China will view this as more conclusive evidence that the real agenda is to restrict the country’s development and that nudges Beijing towards further escalation. At this point, non-tariff measures are likely to be deployed, alongside an increase on the existing tariff rate on US goods. Beijing has an extremely effective history of applying non-tariff trade barriers to countries that it falls out with. The menu is very long and stretches from restriction of Chinese tourism, through restrictions of imports on consumer safety grounds, to varying degrees of harassment of companies in China and finally foreign exchange and physical asset seizures.

Foreign companies have very few options when they are caught up in this maelstrom, other than to be visible in lobbying domestically for good relations with China. There is an historical precedent in 1905, when US President Theodore Roosevelt reformed a discriminatory law restricting Chinese immigration after an “especially injurious” boycott of US cotton. Roosevelt’s point was that refusal to reform facilitated foreign competitors’ expansion in the Chinese market. A similarly economically destructive boycott of South Korea in 2017 after Seoul installed the US made THAAD missile system, ostensibly aimed at North Korea, but with powerful enough radar to reach deep inside China. The economic fallout on corporate Korea and on the country’s revenues was substantial.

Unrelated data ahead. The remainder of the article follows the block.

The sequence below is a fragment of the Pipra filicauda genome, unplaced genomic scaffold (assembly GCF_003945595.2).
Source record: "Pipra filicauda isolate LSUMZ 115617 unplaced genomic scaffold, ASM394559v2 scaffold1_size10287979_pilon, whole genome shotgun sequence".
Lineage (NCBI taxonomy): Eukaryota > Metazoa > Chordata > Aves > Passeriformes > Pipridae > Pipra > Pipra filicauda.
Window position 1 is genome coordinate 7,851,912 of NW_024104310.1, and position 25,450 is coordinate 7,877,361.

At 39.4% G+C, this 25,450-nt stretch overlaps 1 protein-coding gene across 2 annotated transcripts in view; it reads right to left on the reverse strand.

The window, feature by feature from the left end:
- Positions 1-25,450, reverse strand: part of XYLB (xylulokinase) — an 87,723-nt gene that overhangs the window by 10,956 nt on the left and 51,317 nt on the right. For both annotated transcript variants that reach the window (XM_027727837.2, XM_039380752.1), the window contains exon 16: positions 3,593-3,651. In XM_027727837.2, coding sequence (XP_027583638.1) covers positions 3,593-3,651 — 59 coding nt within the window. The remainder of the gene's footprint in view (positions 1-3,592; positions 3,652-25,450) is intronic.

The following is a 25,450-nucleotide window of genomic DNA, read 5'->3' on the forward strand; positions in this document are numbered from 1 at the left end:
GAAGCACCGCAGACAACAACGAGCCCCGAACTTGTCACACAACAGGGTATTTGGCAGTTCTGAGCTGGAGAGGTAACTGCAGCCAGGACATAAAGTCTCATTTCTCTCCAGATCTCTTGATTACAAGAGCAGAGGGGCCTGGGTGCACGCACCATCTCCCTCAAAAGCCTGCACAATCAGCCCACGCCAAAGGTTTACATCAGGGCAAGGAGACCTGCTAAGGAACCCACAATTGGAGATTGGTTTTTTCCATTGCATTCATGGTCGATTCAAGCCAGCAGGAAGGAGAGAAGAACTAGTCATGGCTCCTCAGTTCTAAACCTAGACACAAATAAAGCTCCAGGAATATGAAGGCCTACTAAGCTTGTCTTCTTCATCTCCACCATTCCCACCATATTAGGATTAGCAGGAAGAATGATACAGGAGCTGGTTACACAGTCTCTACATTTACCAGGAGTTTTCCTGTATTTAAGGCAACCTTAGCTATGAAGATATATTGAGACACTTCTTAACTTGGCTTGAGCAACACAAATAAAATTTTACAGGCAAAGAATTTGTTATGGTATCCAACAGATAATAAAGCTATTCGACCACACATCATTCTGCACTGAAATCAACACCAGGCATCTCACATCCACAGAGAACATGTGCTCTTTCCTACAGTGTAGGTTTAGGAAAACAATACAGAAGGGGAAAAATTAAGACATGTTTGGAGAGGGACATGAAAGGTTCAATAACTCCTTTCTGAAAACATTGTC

One other option in the toolbox is stirring up nationalist fervour. This unleashing of popular anger has proved extremely effective in the past. For example, anti-Japanese sentiment in 2012 triggered by a territorial dispute in the East China Sea culminated in violent demonstrations, Japanese cars being vandalised and a boycott of Japanese products that lasted a couple of months but caused significant damage to Japanese businesses.

Capital markets appear to be holding onto the idea that this is all temporary and that commercial logic will prevail in the end. My observation is that we are watching those bridges burn with a depressing regularity.

Monday 20th May 2019

Indian elections

Exit polls in India point to a victory by PM Narendra Modi’s BJP-led National Democratic Alliance (NDA), as most observers expected. Investors will doubtless take this as a vote of confidence in Modi’s reform programme and factor in capital markets friendly policies over the next 4 years. There are however reasons for caution; namely, the historic inaccuracy of Indian exit polls and more importantly, the reality of coalition politics imply that any assumptions around reforms going forward, even in the event of an NDA victory, are likely to be over optimistic. In many countries, there are term limits for Presidents and PMs. In India there are none, so we are not likely to see this as Modi’s last term in office and therefore focused on his legacy over potential re-election. Best case scenario is the preservation of the status quo, with relatively minor adjustments around the edges.